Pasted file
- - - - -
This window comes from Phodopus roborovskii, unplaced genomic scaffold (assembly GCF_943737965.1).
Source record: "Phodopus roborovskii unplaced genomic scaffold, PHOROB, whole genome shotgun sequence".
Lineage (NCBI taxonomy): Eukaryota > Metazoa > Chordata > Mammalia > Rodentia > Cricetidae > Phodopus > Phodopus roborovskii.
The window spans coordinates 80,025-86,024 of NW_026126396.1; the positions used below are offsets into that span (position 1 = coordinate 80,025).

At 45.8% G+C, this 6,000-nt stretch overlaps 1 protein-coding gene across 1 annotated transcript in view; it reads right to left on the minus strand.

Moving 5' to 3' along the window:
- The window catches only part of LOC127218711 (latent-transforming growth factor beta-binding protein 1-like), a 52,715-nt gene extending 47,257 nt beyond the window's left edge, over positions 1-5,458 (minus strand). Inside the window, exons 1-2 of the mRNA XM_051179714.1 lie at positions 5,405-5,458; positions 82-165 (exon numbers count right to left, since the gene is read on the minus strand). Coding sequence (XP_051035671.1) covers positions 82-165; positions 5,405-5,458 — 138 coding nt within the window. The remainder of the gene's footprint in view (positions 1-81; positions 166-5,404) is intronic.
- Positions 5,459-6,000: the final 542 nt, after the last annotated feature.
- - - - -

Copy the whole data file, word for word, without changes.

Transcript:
This window comes from Phodopus roborovskii, unplaced genomic scaffold (assembly GCF_943737965.1).
Source record: "Phodopus roborovskii unplaced genomic scaffold, PHOROB, whole genome shotgun sequence".
Lineage (NCBI taxonomy): Eukaryota > Metazoa > Chordata > Mammalia > Rodentia > Cricetidae > Phodopus > Phodopus roborovskii.
The window spans coordinates 80,025-86,024 of NW_026126396.1; the positions used below are offsets into that span (position 1 = coordinate 80,025).

At 45.8% G+C, this 6,000-nt stretch overlaps 1 protein-coding gene across 1 annotated transcript in view; it reads right to left on the minus strand.

Moving 5' to 3' along the window:
- The window catches only part of LOC127218711 (latent-transforming growth factor beta-binding protein 1-like), a 52,715-nt gene extending 47,257 nt beyond the window's left edge, over positions 1-5,458 (minus strand). Inside the window, exons 1-2 of the mRNA XM_051179714.1 lie at positions 5,405-5,458; positions 82-165 (exon numbers count right to left, since the gene is read on the minus strand). Coding sequence (XP_051035671.1) covers positions 82-165; positions 5,405-5,458 — 138 coding nt within the window. The remainder of the gene's footprint in view (positions 1-81; positions 166-5,404) is intronic.
- Positions 5,459-6,000: the final 542 nt, after the last annotated feature.